Illinois lawmakers approve stopgap budget


Thursday marked the end of Illinois’ fiscal year 2016, and citizens anticipated results of a day-long legislative session in Springfield, which finally turned out a stopgap budget.

“The stopgap budget passed by the House and Senate today is not perfect, but this provides vitally important funds that our communities desperately need,” State Representative Jerry Costello II (D-Smithton) stated in a news release.

Both houses passed Senate Bill 2047 on Thursday — the final vote of 54-0 took place in the Senate — to fund prisons, veterans’ homes and other operations for the next six months. Rauner signed the bill into law shortly thereafter. Meanwhile, the legislation allows the state to fully fund K-12 education, ending seven years of prorated school funding and bringing to rest concerns about schools’ abilities to open in the fall.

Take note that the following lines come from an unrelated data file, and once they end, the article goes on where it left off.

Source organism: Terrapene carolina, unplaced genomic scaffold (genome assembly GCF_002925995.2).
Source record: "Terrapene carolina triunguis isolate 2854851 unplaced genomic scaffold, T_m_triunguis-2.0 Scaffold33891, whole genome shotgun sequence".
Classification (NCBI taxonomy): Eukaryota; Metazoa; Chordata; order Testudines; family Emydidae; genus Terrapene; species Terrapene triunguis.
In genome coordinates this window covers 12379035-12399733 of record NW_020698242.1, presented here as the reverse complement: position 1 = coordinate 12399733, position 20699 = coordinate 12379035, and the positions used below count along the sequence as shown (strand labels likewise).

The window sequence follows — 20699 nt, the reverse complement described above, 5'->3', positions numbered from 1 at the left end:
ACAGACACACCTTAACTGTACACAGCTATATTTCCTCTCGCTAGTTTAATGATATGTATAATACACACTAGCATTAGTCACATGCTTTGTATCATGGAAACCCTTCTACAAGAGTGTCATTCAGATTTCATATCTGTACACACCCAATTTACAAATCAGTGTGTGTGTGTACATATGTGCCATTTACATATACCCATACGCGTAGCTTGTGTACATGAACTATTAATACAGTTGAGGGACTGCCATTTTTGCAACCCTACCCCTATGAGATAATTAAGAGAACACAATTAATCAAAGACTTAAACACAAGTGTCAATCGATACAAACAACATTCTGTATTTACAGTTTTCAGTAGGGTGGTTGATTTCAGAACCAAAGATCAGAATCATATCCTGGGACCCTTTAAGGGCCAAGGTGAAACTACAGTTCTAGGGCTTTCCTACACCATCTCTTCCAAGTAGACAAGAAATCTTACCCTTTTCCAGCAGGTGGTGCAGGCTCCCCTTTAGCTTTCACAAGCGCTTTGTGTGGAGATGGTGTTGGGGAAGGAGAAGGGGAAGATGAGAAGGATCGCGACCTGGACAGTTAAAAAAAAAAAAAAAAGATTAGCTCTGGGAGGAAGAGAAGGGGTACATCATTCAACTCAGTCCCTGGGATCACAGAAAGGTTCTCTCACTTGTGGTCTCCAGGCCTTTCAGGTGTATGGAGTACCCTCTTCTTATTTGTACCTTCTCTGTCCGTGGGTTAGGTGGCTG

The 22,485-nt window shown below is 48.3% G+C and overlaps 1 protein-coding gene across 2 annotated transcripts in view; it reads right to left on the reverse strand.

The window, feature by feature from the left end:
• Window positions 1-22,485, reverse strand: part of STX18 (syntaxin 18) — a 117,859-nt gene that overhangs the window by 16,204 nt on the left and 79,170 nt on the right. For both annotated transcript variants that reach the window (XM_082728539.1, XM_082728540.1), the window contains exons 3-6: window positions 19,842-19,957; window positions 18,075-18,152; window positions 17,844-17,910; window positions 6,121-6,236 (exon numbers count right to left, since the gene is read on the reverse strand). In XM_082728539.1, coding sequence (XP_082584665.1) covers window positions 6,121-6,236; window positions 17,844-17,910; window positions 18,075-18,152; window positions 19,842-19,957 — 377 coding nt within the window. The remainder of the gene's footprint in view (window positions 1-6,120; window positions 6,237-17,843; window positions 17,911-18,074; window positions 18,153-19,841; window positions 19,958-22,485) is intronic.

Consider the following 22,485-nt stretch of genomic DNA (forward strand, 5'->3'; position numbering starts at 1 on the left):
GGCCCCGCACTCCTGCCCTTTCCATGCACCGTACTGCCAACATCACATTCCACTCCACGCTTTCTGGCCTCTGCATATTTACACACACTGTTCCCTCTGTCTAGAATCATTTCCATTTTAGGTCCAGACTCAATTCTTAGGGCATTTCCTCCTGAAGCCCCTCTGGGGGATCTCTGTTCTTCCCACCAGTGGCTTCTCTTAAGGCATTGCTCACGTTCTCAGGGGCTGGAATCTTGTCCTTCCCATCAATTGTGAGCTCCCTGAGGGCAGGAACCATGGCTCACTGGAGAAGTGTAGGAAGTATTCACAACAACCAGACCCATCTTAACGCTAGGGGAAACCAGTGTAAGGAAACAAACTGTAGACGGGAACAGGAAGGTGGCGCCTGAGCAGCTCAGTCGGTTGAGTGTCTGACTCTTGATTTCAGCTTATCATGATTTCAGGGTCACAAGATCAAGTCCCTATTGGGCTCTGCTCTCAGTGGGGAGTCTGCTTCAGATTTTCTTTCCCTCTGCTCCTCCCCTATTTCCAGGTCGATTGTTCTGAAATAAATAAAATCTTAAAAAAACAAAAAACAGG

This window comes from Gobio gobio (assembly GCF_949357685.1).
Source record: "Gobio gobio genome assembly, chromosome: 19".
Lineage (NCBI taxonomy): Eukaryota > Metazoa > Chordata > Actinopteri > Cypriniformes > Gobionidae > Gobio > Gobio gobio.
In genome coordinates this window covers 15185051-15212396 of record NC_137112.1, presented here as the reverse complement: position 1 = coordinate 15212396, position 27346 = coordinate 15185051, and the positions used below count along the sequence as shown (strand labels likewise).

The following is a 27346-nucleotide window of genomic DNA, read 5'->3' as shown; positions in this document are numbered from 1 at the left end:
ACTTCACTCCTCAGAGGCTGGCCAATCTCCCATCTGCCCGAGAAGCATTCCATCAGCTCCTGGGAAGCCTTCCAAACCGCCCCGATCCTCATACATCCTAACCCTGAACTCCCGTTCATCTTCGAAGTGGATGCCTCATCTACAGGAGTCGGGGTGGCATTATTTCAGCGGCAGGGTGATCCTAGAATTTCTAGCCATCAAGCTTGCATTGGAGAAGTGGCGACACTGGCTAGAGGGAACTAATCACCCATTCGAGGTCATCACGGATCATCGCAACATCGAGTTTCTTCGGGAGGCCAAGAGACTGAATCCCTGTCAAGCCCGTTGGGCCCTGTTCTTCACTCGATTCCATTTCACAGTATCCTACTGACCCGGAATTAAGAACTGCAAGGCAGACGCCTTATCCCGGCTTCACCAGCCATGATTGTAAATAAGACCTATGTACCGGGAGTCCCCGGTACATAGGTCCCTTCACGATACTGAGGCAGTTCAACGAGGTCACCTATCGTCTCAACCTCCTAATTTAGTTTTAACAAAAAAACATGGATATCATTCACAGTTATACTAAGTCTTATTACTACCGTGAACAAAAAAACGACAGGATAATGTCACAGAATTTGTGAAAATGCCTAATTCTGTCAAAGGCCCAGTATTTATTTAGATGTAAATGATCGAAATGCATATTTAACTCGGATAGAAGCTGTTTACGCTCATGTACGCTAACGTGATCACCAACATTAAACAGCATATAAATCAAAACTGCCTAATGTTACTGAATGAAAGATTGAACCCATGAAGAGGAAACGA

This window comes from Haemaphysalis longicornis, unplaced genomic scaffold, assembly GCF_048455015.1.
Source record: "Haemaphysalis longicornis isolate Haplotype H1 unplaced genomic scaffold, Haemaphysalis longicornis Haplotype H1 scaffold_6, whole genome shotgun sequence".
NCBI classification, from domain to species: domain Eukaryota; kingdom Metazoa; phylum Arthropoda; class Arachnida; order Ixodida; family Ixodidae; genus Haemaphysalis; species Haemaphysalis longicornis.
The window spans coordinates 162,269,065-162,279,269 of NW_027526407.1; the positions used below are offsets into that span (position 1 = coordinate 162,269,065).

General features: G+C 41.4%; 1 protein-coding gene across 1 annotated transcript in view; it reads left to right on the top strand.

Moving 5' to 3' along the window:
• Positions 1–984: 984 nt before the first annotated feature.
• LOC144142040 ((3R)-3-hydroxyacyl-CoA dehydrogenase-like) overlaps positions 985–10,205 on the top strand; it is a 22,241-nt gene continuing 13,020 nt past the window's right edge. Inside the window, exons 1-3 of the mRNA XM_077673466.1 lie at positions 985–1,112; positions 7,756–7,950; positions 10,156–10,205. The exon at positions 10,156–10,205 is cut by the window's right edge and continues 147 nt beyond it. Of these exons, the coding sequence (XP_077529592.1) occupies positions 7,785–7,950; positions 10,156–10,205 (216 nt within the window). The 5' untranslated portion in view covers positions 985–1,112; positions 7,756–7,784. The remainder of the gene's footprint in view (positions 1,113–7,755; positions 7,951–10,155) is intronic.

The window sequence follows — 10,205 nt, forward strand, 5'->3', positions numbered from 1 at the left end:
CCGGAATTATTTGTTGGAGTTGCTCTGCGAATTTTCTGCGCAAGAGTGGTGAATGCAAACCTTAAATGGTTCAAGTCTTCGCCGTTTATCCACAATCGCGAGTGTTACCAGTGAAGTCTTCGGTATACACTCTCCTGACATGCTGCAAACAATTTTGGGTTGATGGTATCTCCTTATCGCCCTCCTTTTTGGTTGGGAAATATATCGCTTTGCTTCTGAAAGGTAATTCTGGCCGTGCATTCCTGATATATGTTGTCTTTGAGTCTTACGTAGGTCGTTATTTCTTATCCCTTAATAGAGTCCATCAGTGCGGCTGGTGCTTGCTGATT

“Given the level of partisanship that controls the process, this plan is a positive step forward. It’s not ideal. It’s not what I worked for and hoped for, and I’m disappointed we essentially went a year without a state budget in place,” State Senator Dave Luechtefeld (R-Okawville) said. “But it is a good start, it breaks the impasse and it accomplishes a number of funding goals without a tax increase.”

The stopgap measure OK’d Thursday also means IDOT’s Route 3 improvement project in Waterloo will continue without delay. IDOT is also performing resurfacing work on North Main Street in Columbia. Contractors for both projects received letters from IDOT to resume work but had already called off for the day on Friday. They will continue on schedule Tuesday.

After the budget passed, Republican Governor Bruce Rauner and several GOP leaders held a press conference congratulating Republicans on their efforts in the budget battle. Republicans and Democrats remain divided on a full fiscal year 2017 budget.

For the full story on the stopgap budget and its effects locally, read next week’s Republic-Times.

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